One thing about this guy was that he (or she) had some sort of problem with his right leg.  It never passed in front of his left leg, so it looked like he was doing an imitation of a small boy on a hobbyhorse.  Initially, I thought this was just his M.O. for catching whatever it was he was hunting, but then realized that to was a disability.  From the looks of him, though, he seems to be doing just fine.

My favorite shots were of a wood stork who was also foraging along the shore of one of the tidal estuaries.  He also seemed comfortable having humans as close range.


Because this bird was between me and the sun, lighting was both an advantage and a disadvantage.  The disadvantage was that wood storks are blessed with very dark heads to accompany their mostly white bodies.  This makes it very difficult to lighten the bird's head sufficiently to get some detail without overexposing the remainder of the image.  Post processing helped here.  The advantage was that the sun's position helped create very good light for the rest of the image.  I liked that the stork's reflection in the water, combined with its humped back, gave the sense of a circle.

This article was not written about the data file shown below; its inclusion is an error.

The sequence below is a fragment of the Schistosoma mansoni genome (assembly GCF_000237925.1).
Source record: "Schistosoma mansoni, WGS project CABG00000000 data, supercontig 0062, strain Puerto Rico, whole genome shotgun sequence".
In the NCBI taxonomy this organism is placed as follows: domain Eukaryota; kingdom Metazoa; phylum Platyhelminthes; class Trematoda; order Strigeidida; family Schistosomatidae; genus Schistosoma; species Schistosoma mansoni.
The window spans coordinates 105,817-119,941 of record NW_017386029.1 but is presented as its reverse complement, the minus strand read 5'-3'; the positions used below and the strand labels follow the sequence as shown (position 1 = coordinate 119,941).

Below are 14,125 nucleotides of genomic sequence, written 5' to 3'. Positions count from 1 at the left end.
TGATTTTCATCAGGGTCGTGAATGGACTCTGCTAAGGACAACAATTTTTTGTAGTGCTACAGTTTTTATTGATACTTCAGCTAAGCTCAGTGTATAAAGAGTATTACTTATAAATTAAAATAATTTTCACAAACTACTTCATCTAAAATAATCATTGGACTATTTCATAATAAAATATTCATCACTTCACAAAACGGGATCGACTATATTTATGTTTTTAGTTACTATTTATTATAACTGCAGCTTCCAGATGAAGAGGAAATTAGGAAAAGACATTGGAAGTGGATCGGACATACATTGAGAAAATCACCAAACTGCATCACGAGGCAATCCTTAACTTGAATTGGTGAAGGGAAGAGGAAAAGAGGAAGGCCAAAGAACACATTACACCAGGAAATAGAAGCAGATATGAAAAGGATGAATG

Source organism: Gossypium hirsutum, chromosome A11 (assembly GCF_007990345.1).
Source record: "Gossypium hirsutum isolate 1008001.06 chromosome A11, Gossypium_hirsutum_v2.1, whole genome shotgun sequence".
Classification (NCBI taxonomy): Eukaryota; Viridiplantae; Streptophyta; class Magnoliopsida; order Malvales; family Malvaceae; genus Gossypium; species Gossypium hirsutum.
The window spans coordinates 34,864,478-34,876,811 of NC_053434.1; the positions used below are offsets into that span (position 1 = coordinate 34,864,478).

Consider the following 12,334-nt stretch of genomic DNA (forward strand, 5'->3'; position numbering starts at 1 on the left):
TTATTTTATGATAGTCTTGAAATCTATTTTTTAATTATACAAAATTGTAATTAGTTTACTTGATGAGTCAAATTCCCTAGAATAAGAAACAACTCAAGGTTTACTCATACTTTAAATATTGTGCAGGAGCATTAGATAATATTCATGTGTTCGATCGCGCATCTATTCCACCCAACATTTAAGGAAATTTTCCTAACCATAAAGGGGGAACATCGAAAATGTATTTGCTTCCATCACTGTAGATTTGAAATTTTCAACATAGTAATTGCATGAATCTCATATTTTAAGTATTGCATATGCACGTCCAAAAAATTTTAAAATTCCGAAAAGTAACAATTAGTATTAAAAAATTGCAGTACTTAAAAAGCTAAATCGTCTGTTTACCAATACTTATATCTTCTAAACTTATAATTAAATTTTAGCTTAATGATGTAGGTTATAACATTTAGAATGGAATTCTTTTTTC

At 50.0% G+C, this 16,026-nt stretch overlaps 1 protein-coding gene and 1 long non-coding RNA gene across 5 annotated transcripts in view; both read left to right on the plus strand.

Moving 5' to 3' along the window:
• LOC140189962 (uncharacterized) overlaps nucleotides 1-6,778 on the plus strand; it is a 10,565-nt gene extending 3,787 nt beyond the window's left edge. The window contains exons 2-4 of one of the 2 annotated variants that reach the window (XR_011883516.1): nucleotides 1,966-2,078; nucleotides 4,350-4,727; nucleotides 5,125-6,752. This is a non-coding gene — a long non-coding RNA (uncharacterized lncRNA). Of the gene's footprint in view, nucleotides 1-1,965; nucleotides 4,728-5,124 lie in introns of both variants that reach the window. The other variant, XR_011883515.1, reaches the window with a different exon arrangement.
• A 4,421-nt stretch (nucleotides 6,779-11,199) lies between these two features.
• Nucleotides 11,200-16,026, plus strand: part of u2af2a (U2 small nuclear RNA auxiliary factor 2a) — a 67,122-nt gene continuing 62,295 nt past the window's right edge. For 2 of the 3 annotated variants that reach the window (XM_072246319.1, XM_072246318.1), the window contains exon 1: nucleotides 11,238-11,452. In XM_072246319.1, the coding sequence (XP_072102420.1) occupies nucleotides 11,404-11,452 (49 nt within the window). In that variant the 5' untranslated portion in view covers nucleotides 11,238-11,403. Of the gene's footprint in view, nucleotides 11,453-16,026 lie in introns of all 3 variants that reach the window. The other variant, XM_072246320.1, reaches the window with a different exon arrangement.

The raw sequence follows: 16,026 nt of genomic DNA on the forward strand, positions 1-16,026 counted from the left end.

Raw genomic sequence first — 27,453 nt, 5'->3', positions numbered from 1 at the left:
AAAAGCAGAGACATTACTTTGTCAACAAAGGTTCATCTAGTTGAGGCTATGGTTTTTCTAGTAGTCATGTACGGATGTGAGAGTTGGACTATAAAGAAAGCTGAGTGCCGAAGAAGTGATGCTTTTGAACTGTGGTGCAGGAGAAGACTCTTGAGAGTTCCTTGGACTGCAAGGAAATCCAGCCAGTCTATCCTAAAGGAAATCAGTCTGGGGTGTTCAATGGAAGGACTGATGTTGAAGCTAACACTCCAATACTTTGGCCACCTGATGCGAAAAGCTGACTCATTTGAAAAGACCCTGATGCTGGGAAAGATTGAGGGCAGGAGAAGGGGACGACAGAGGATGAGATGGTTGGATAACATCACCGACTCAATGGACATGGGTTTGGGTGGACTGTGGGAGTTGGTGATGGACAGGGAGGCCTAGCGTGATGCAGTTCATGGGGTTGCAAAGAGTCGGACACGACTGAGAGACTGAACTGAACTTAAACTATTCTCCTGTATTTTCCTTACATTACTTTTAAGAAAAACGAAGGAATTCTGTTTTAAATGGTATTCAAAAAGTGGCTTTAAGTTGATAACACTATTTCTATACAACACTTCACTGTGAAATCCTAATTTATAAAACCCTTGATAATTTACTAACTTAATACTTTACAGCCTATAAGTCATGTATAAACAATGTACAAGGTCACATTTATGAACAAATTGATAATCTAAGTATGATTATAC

Here is another shot of the stork that also featured nice light--and color--for the water.


The stork finally got tired and took off.  I managed to get one final shot of it in flight.  Unfortunately, it was flying away rather than toward me, so it appears headless in the photo.  But it did inform me that wood storks have primarily black wings, something not evident when the bird's wings are folded.


I didn't have much time to get this photo, obviously.  If I had been thinking I might have tried to center the shot better to leave some space beneath the bird's reflection in the water.  But, hey, I felt good about finally getting any sort of decent shot of a bird "on the fly."

John

1 comment:

  1. John, The pictures of the birds are incredible. I love the onw with the shadow in the water. GREAT!!!